Tag Archives: Spenser

“We Became to America what the Huns Had Been to Us”: C.S. Lewis and the European Colonization of America

One of C.S. Lewis’ funniest and punchiest books is also his longest. And, arguably, it is his most important work of literary criticism and his greatest academic achievement. The snazzily titled English Literature in the Sixteenth Century, excluding Drama was … Continue reading

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John Bunyan’s Apology for his Book with a Note from C.S. Lewis on Writing as Holistic Discovery–and How Narnia Achieved the Bigness You See

In my blog post last week, “Bunyan and Others and Me: Vicarious Bookshelf Friendship and a Jazz Hands Theory of Reading,” I offered two “Theories of Reading” from my experience of trying to find sympathy with John Bunyan’s The Pilgrim’s … Continue reading

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Bunyan and Others and Me: Vicarious Bookshelf Friendship and a Jazz Hands Theory of Reading

I have been quite open about the fact that I have had some difficulty finding true sympathy with John Bunyan’s The Pilgrim’s Progress. I even went so far as to admit that the text at one time had been for … Continue reading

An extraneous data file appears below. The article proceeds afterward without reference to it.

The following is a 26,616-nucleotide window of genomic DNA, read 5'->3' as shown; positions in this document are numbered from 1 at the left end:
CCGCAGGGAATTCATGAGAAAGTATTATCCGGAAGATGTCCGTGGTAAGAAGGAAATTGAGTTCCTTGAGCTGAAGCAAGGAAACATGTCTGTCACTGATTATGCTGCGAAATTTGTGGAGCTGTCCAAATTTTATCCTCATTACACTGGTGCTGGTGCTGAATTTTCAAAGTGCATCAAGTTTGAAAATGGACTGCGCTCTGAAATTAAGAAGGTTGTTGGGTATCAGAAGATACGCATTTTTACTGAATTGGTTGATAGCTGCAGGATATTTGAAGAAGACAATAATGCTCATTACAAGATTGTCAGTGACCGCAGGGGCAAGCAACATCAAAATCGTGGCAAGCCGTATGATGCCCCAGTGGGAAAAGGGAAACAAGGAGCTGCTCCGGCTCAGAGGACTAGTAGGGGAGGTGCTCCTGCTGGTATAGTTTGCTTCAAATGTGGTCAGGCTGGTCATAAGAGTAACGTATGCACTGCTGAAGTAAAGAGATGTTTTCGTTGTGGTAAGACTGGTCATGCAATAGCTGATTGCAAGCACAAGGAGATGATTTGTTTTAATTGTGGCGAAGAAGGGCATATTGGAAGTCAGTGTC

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On Reading The Faerie Queene for the First Time

The Faerie Queene fits in the category of important books so big that they often stay in our “to read” pile for years on end. I still haven’t read Ulysses by Joyce, which is only as long as a Stephen … Continue reading

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On Leprechauns

I don’t know about you, but I always put leprechauns in a special category. I knew there was a tinge of danger there–an ambivalence that makes them untrustworthy woodfolk. I am, unfortunately, more affected by Lucky Charms commercials in childhood … Continue reading

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C.S. Lewis’s Faerie Lecture, and a Prince Edward Island Folktale

C.S. Lewis gave a lecture on Faeries at the oldest and (arguably) most prestigious university in the English world. He did this lecture often, and he did it with a straight face. It is, of course, perfectly normal for universities … Continue reading

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